first_imgThe Computing Data Centre (CDC) at LYIT have received a substantial donation of data centre equipment from Yahoo Inc.Pictured are members of the LYIT’s Eco-Tech Society (Denis Bourne, Willie Doherty, Shane Flynn, Saurabh Negi, and Gary Boyce), Lecturers (Edwina Sweeney and John O’Raw), and Thomas Dowling, Head of Department of Computing.‎Modern data centre facilities are an essential component in the move to cloud/green computing, a discipline taught to honours degree level at LYIT.Thomas Dowling, Head of Department of Computing, welcomed the Yahoo donation. “This equipment will give LYIT students superb access to a real world environment and will allow them to hone their skills. We’d like to thank Yahoo for their generous contribution.”The equipment coming from Yahoo will be used for –1. Enterprise applications and security teaching.2. VMWare, Hyper-V and KVM virtualization and private cloud servers. 3. Project servers for award year students.4. Project servers for MSc/post-graduate student projects.The CDC is a teaching and research data centre run by the Computing department which replicates the work environment and offers hands-on learning for students.It is used by 3rd and 4th year under-graduates and by post-graduate students, in addition to being a home for research projects in smart grid, software development and security. YAHOO – THE PEOPLE AT LYIT SAY THANK YOU! was last modified: December 2nd, 2013 by StephenShare this:Click to share on Facebook (Opens in new window)Click to share on Twitter (Opens in new window)Click to share on LinkedIn (Opens in new window)Click to share on Reddit (Opens in new window)Click to share on Pocket (Opens in new window)Click to share on Telegram (Opens in new window)Click to share on WhatsApp (Opens in new window)Click to share on Skype (Opens in new window)Click to print (Opens in new window) Tags:computersdonationLYITYahoolast_img read more

Football Never Trails In A Commanding 42-25 Win At Valpo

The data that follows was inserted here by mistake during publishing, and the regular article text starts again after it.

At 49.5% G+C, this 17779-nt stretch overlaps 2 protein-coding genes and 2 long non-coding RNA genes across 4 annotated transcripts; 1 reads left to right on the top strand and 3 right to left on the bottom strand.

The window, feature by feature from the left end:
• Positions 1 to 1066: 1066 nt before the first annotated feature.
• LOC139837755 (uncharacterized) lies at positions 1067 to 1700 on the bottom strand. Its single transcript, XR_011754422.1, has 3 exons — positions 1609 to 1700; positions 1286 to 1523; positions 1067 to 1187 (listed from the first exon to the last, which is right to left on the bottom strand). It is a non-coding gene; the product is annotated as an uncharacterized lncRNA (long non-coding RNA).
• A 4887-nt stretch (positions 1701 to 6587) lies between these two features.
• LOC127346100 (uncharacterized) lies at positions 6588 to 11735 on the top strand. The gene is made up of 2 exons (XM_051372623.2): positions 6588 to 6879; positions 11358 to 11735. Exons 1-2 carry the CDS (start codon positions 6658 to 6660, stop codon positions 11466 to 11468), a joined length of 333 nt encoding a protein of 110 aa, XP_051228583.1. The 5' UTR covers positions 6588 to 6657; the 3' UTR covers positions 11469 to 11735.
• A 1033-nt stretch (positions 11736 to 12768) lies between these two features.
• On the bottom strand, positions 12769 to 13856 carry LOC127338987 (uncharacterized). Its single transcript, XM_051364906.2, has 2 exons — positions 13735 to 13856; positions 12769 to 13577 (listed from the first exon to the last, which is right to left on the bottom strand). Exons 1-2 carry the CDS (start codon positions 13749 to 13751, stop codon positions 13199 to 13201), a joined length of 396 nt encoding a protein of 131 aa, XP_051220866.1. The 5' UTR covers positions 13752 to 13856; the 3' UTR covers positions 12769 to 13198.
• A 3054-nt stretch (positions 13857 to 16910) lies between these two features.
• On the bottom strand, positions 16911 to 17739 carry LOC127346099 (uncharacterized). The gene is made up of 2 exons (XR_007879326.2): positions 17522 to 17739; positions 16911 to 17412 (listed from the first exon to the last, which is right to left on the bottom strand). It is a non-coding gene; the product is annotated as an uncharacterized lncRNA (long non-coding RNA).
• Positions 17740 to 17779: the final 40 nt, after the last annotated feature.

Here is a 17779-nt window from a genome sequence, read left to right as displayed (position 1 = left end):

first_imgStory Links Box Score (PDF) Preview Buy Tickets Live Stats ESPN 1350 KRNT San Diego 11/3/2018 – 1 p.m. Box Score (HTML) Full Schedule Roster center_img Listen Live Watch Live Next Game: VALPARAISO, Ind. – The Drake University football team scored 21 fourth-quarter points and intercepted four passes in the fourth quarter to cruise to a 42-25 win Saturday, Oct. 27, afternoon at Brown Field.Drake owned a comfortable 35-10 fourth-quarter lead before two quick Valpo scores made the score 35-25 midway through the quarter. However, Drake’s defense and rushing attack stymied the Crusaders’ comeback hopes. “We kept fighting. We didn’t play clean football, but we made some big plays and our safeties really stepped up down the stretch,” said Drake head coach Rick Fox.The Bulldogs picked off four passes on the day, three of them in the final five minutes of the game including a 38-yard interception return for a touchdown by Sean Lynch (Hawthorn Woods, Ill.) to account for the 17-point win and the Bulldogs’ 15th-straight win over the Crusaders.”That was so big for us the way they stepped up,” Fox said of the secondary. “Valpo couldn’t run the ball, so we knew they were going to be throwing it and if they were going to try to beat us, it would be through the air.”The win sets up a potential clash for first place in the Pioneer Football League next weekend when first-place and currently unbeaten San Diego visits Drake Stadium for a 1 p.m. kickoff.Drake’s defense came into the game with the No. 1 defense in the Pioneer Football League and the Bulldogs’ defense lived up to its billing by holding Valpo to 338 total yards. Lynch led the defense with nine tackles in addition to his touchdown. Will Warner (Pella, Iowa) also added a pair of interceptions and Nathan Clayberg (Pella, Iowa) had 2.5 tackles per loss.Offensively, Drake (5-2, 4-1 PFL) was led by Grant Kraemer’s (Northridge, Calif.) 240 yards passing. Despite facing more pressure than he has in recent weeks, Kraemer completed four touchdown passes. The second of those two strikes was to Steven Doran (Germantown, Wis.) for Doran’s ninth touchdown reception of the season and two others found the hands of Zach DeLeon (Leawood, Kan.)Drew Lauer (St. Peters, Mo.) had his second-straight 100-yard rushing game with 116 yards and touchdown. Valparaiso’s (1-7, 1-4 PFL) ground attack was limited to just 27 yards.Mitch McFarlane (Fond du Lac, Wis.) hauled in the first score of the day when Kraemer perfectly laid a ball over McFarlane’s shoulder from 15 yards out to complete a 13-play, 76-yard drive on the Bulldogs’ first possession of the game.Valpo answered with a 14-play drive that ended with a 33-yard field goal with two minutes left in the first quarter. Drake extended its lead in the opening minutes of the second quarter with Kraemer’s connection to Doran from nine yards to cap a 75-yard drive and put Drake up 14-3. Drake stretched its lead to 21-3 as time expired in the second half when Drew Lauer (St. Peters, Mo.) dove in from a yard out on fourth-and-goal. That score was a result of the defense, which allowed just one rushing yard in the first half, forcing a Valpo punt with 2:26 left in the half.That was all the time the offense needed to drive 60 yards and take a comfortable, 21-3, halftime lead. Valpo marched 73 yards to open the third quarter and score its first touchdown of the day on an 8-yard TD pass, but Drake remained comfortably in control of the contest. The Bulldogs asserted that control in the fourth quarter by going 85 yards in eight plays with Zach DeLeon (Leawood, Kan.) hauling in a 26-yard touchdown pass for his second touchdown reception of the season.DeLeon scored again less than a minute later thanks to Will Warner (Pella, Iowa) intercepting a pass on Valpo’s next play from scrimmage. After three runs by Lauer, Kraemer dropped a pass into DeLeon’s hands just beyond the line of scrimmage that DeLeon took 14 yards into the endzone to give Drake a 35-10 lead with 13 minutes left in the contest.Valparaiso answered with a pair of quick touchdowns before the Bulldog secondary put its foot down with three interceptions in the final five minutes.Terry Wallen (Brookfield, Wis.) recorded the first of those with 4:53 left in the contest followed by Lynch’s touchdown on the Crusaders’ next drive. Two plays later, Warner picked off his second pass of the day and returned it 42 yards to the Valpo 10-yard line with three minutes left in the contest to seal the victory.The win was Drake’s second-straight on the road as the team returns to hospitable Drake Stadium for its next two contests beginning with the Nov. 3 contest against PFL leader San Diego. Print Friendly Versionlast_img read more